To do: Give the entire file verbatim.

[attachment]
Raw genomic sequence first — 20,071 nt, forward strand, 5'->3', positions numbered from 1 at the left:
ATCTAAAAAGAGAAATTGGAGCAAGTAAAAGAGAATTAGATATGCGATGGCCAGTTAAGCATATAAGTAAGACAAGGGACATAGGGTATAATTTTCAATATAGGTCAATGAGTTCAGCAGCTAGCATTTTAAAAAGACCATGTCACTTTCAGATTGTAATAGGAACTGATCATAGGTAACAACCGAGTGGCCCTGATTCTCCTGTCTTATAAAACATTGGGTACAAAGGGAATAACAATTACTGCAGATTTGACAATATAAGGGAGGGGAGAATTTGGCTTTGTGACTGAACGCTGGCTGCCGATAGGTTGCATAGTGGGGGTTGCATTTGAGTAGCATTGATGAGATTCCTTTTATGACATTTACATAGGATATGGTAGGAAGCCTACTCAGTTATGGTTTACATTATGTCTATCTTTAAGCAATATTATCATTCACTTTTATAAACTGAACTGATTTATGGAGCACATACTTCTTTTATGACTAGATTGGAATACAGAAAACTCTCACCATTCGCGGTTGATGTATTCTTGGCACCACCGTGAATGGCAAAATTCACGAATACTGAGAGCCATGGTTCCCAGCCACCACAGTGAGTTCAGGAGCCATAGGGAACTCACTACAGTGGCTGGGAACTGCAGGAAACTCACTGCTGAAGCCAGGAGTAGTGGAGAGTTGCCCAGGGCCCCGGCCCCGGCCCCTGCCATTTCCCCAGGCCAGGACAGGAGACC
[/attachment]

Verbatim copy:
Raw genomic sequence first — 20,071 nt, forward strand, 5'->3', positions numbered from 1 at the left:
ATCTAAAAAGAGAAATTGGAGCAAGTAAAAGAGAATTAGATATGCGATGGCCAGTTAAGCATATAAGTAAGACAAGGGACATAGGGTATAATTTTCAATATAGGTCAATGAGTTCAGCAGCTAGCATTTTAAAAAGACCATGTCACTTTCAGATTGTAATAGGAACTGATCATAGGTAACAACCGAGTGGCCCTGATTCTCCTGTCTTATAAAACATTGGGTACAAAGGGAATAACAATTACTGCAGATTTGACAATATAAGGGAGGGGAGAATTTGGCTTTGTGACTGAACGCTGGCTGCCGATAGGTTGCATAGTGGGGGTTGCATTTGAGTAGCATTGATGAGATTCCTTTTATGACATTTACATAGGATATGGTAGGAAGCCTACTCAGTTATGGTTTACATTATGTCTATCTTTAAGCAATATTATCATTCACTTTTATAAACTGAACTGATTTATGGAGCACATACTTCTTTTATGACTAGATTGGAATACAGAAAACTCTCACCATTCGCGGTTGATGTATTCTTGGCACCACCGTGAATGGCAAAATTCACGAATACTGAGAGCCATGGTTCCCAGCCACCACAGTGAGTTCAGGAGCCATAGGGAACTCACTACAGTGGCTGGGAACTGCAGGAAACTCACTGCTGAAGCCAGGAGTAGTGGAGAGTTGCCCAGGGCCCCGGCCCCGGCCCCTGCCATTTCCCCAGGCCAGGACAGGAGACC